Books Film slider — 14 July 2015

review by

Aug Stone

Chilean director, author, and mystic Alejandro Jodorowsky imaginatively rids himself of his family demons in his latest memoir/novel, ‘Where The Bird Sings Best’.

When visionary filmmaker/writer/healer Alejandro Jodorowsky’s mother’s mother was eight months pregnant, he writes in his autobiography, The Dance Of Reality, his grandfather ‘climbed on top of a barrel full of alcohol to light a lamp. The lid broke, he fell into the flammable liquid, and it began to burn. The family legend was that he ran down the street, enveloped in flames, leaping up in the air as much as two meters high, and died dancing.’

This ‘family legend’ has now been transfigured and surpassed one thousandfold. In Where The Bird Sings Best, Jodorowsky’s maternal grandfather’s death is of his own making. But instead of suicide, his living funeral pyre is a glorious sacrifice in order for ‘an immortal Art to be born.’ Alejandro Prullansky’s life (both of the author’s grandfathers share his first name) is shown from its bizarre beginnings in a deranged isolated Belarusian estate to the position he held as first dancer of the Imperial Russian Ballet. In this role he meets his wife Jashe and we’re taken through their great efforts to make a new life together in South America, all leading up to this illuminated act of death. Jodorowsky lingers over the details of his dance and the long preparations leading up to it, as he so lovingly does with everything, and those details resonate widely, making the whole, well, sing.

As for the veracity of those details? Jodorowsky’s mother is not in the womb in this new version, but is in fact a child celebrating her birthday. What to believe? It hardly matters. The work testifies to itself – the very act of its own creation gives all it contains, and that scope seems boundless, its own truth.

With Where The Bird Sings Best, almost every conceivable detail pertaining to Jodorowsky’s grandparents, parents, aunts and uncles has been spun, with both grace and bitter travail, into monumental myth. This, after all, was the point. The main tenet of Jodorowsky’s therapeutic technique, Psychomagic, is that through poetic acts we can transform and thus heal ourselves. He has written much on the subject beginning with Psychomagic: The Transformative Power Of Shamanic Psychotherapy, and both Metageneaology: Self-Discovery Through Psychomagic and the Family Tree and Manual of Psychomagic: The Practice of Shamanic Psychotherapy have been released this past year. The vast 640-page Metagenealogy deals with the role our ancestors play in the make-up of our individual psyches. Those familiar with the master’s fictional work will see copious examples throughout, perhaps most noticeably in that imposing graphic novel The Metabarons, that takes on how fathers pass down extreme difficulties to their sons generation after generation. But now Jodorowsky publicly applies his method to himself and in a great act of self-healing produces a wondrous book of fictional nonfiction. Not that one need know any of this in order to appreciate Where The Bird Sings Best as a novel. As Jodorowsky has stated many times, the true purpose of art is to heal and Alejandro gives his great-grandmother these lines which perhaps sum up the book best – “Yes…the lions learned to speak Hebrew. If you want to draw some advantage from your history, you must accept not only this miracle but also many others. In memory, everything can become miraculous…the past is not fixed and unalterable. With faith and will we can change it, not erasing its darkness but adding lights to it to make it more and more beautiful, the way a diamond is cut.”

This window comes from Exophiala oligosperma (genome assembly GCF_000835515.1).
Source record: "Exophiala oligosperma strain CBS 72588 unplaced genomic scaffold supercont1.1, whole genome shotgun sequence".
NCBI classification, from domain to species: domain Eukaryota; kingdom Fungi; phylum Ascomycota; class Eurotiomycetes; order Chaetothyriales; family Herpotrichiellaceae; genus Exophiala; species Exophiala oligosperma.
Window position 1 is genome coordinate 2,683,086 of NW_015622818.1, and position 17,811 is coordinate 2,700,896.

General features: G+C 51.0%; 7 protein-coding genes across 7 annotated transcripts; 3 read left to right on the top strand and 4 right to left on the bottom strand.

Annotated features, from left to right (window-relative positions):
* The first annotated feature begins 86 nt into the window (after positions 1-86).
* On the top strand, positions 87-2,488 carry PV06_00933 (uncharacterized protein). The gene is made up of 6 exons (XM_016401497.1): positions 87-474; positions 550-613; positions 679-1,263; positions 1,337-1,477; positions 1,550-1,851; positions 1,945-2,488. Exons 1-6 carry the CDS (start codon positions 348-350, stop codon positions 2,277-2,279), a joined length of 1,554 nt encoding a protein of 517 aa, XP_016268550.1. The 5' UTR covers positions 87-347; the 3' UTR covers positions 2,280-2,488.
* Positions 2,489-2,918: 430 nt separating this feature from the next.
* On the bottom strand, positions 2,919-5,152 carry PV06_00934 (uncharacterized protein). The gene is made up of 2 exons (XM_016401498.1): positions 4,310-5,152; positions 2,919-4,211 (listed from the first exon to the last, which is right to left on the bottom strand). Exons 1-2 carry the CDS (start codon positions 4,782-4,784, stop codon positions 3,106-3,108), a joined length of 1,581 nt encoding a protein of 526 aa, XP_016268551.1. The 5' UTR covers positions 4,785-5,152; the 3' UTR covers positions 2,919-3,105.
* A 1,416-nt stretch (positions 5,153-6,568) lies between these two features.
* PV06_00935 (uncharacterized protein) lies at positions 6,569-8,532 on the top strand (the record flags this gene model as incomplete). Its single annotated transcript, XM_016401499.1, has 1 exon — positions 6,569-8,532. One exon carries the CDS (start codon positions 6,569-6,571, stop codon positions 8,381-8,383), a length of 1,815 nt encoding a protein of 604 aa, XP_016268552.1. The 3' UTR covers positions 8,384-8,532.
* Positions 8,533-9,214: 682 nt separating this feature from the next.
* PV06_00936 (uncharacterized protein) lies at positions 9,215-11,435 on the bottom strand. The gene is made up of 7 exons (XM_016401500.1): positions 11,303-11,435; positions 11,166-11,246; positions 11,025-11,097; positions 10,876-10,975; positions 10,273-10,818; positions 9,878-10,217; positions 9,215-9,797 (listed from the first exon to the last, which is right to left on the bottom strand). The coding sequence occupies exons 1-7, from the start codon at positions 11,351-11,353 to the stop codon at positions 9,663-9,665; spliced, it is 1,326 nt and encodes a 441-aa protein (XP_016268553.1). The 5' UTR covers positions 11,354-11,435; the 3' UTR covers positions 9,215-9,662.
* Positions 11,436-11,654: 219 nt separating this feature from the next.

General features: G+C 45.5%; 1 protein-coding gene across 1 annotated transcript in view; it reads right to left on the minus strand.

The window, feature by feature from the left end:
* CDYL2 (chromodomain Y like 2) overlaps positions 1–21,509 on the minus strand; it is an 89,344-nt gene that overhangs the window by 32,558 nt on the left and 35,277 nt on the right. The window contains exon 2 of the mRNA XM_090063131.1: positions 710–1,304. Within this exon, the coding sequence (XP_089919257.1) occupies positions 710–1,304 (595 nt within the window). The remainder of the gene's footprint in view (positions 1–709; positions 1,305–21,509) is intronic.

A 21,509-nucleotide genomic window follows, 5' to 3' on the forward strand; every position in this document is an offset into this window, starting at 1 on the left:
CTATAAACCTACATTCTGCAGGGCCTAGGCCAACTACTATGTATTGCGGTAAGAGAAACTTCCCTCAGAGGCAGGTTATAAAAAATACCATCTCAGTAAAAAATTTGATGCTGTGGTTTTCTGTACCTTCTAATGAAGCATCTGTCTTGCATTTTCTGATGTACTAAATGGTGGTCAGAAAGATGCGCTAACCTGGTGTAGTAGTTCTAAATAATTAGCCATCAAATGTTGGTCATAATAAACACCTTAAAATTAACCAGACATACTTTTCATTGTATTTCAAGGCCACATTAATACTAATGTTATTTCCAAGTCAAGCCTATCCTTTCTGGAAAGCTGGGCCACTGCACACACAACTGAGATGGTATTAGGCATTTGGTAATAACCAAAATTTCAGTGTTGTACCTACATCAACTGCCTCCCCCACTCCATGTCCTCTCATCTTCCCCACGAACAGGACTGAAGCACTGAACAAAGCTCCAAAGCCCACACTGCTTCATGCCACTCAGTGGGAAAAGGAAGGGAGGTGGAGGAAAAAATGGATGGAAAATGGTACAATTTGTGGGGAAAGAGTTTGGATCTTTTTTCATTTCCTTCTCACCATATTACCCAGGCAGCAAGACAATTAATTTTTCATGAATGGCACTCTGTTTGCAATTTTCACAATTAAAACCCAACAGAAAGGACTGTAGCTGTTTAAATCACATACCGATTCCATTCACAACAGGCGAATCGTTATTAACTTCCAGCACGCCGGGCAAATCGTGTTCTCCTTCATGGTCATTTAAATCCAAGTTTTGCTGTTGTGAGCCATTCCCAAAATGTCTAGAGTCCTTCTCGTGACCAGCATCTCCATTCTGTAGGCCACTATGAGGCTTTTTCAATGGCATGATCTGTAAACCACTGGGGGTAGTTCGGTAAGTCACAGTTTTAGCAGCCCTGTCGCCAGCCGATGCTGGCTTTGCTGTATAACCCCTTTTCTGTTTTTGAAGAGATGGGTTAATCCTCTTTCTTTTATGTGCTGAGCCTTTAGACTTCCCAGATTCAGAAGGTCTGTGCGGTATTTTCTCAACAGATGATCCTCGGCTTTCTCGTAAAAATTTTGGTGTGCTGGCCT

And so we’re given many fantastical stories, outlandish but at the same time deeply meaningful and poetic. Those same lions take part in Hebrew services and in their midst an old dying Rabbi conceives the beginnings of the Tarot whilst also bringing peace between the Jewish, Muslim, and Christian faiths. The lion tamers wear red shoes that get passed down to Jodorowsky’s dancer grandfather. The red shoes being a nice allusion to the Hans Christian Anderson myth and also to those Tarot characters wearing them on the cards. Jodorowsky has written extensively on the Tarot and for many years held Tarot readings in Paris, the only payment he would accept being the recipient tracing ‘thank you’ on his palm. For Jodorowsky, red represents the earth and our material natures whilst blue indicates the sky and more spiritual matters. And sure enough, as Alejandro Prullansky’s life moves along, these shoes turn blue of their own accord (and finally white).